Welcome to ISN


Founding Editor Roscoe ?Ike? Robinson Passes Away




The International Society of Nephrology (ISN) bids farewell to one of its member luminaries




Brussels, Belgium – August 18, 2004

– Internationally recognized physician, educator, and researcher Roscoe R. ?Ike? Robinson, MD, died on Saturday, August 7, 2004.


Robinson?s many years of spirited dedication to the Society exemplified seriousness of purpose and selflessness before a higher cause.


Among his most significant contributions to the organization were serving as Founding Editor of ISN?s flagship journal

Kidney International

from 1972-85 and as ISN President from 1990-93.


Steward of a journal

Robinson?s almost 13 years at the helm of


were marked by intellectual diligence and practical ingenuity. Facing formidable competition from established medical journals at the time of


?s launch, Robinson set a high standard for print-worthy submissions, thereby insuring that the nascent publication would not suffer in comparison. In accordance with ISN?s international mission, he quickly established a global scope for the publication. Building on a rock solid academic foundation, he managed to develop the journal into a profitable venture – one that in later years served as the de facto driver for the development of many of the Society?s other activities.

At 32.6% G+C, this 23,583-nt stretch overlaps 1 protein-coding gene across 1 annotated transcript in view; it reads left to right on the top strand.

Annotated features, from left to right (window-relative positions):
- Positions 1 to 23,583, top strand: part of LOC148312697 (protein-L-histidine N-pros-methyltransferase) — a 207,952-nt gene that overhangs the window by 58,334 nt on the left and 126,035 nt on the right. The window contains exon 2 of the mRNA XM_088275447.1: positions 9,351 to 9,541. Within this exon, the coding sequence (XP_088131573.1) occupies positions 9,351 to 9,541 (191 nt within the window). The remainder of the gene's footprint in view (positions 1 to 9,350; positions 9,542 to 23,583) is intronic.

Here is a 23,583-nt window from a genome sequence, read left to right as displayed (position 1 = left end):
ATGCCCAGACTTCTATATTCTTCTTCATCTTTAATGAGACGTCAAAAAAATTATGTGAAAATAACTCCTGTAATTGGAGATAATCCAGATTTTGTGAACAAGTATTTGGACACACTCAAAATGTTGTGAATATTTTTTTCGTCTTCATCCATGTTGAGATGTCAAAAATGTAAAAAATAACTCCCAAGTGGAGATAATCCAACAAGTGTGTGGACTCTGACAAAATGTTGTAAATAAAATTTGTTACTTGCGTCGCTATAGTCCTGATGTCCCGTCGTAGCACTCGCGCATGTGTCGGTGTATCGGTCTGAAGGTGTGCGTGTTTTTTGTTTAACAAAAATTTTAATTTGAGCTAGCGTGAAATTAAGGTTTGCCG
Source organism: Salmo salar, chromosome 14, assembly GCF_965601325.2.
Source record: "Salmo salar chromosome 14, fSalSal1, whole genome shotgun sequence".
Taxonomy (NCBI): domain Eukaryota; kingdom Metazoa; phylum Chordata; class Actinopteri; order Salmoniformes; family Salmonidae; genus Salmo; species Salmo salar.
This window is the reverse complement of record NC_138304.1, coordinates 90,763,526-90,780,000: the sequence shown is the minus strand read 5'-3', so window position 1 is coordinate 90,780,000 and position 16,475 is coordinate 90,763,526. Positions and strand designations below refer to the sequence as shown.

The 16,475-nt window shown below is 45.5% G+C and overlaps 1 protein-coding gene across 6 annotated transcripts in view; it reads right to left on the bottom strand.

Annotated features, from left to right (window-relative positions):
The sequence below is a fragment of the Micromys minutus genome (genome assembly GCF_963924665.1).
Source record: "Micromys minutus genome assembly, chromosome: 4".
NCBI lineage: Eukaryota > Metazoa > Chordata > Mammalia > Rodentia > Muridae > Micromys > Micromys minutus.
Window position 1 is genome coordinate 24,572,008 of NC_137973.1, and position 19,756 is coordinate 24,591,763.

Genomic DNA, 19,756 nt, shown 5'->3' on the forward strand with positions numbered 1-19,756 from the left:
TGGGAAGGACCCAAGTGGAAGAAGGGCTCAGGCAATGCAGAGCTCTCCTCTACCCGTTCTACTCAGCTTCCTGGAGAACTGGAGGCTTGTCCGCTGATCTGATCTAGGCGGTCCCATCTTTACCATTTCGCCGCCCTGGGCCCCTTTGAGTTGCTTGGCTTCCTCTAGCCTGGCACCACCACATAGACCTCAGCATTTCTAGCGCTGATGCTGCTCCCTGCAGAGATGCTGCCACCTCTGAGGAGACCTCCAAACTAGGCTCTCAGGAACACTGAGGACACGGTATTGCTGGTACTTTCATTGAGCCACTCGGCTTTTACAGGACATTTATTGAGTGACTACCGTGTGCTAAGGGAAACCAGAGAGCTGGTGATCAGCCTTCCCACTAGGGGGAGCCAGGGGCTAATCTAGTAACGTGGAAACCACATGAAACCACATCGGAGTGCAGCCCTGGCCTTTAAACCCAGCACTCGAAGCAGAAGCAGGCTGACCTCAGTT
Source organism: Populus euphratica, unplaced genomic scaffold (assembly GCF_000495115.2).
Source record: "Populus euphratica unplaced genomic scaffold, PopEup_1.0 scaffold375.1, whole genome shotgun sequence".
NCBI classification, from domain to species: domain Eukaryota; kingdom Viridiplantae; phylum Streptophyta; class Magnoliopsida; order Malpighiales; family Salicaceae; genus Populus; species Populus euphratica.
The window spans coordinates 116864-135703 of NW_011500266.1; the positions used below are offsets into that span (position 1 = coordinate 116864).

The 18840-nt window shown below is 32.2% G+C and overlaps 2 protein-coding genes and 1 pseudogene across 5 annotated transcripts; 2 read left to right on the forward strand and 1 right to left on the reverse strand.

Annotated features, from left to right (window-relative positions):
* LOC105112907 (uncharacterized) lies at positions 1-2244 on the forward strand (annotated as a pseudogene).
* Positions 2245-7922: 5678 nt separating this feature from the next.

Kidney International?s

longtime position as the world?s leading journal of nephrology is a direct result of Robinson?s visionary stewardship.


Disseminator of knowledge

As ISN President, Robinson sought to bridge knowledge gaps between the world?s economically developed and developing nations. Organized during his tenure, ISN?s 1993 meeting in Jerusalem offered a top-quality program organized along a thematic format that was accessible to most of the renal community, regardless of country of origin.


Ever vigilant of opportunities to increase efficiency and eliminate redundancy, Robinson invited the leaders of national and regional renal societies to partner with ISN in the organization of information-disseminating events for the good of all.


At the time of his death, Robinson was Vice-Chancellor Emeritus for Health Affairs and Professor of Medicine at Vanderbilt University School of Medicine, where he had been affiliated since 1981.


He is survived by his wife of over 50 years, Ann, and their two daughters, Brooke and Susan.

Scroll to Top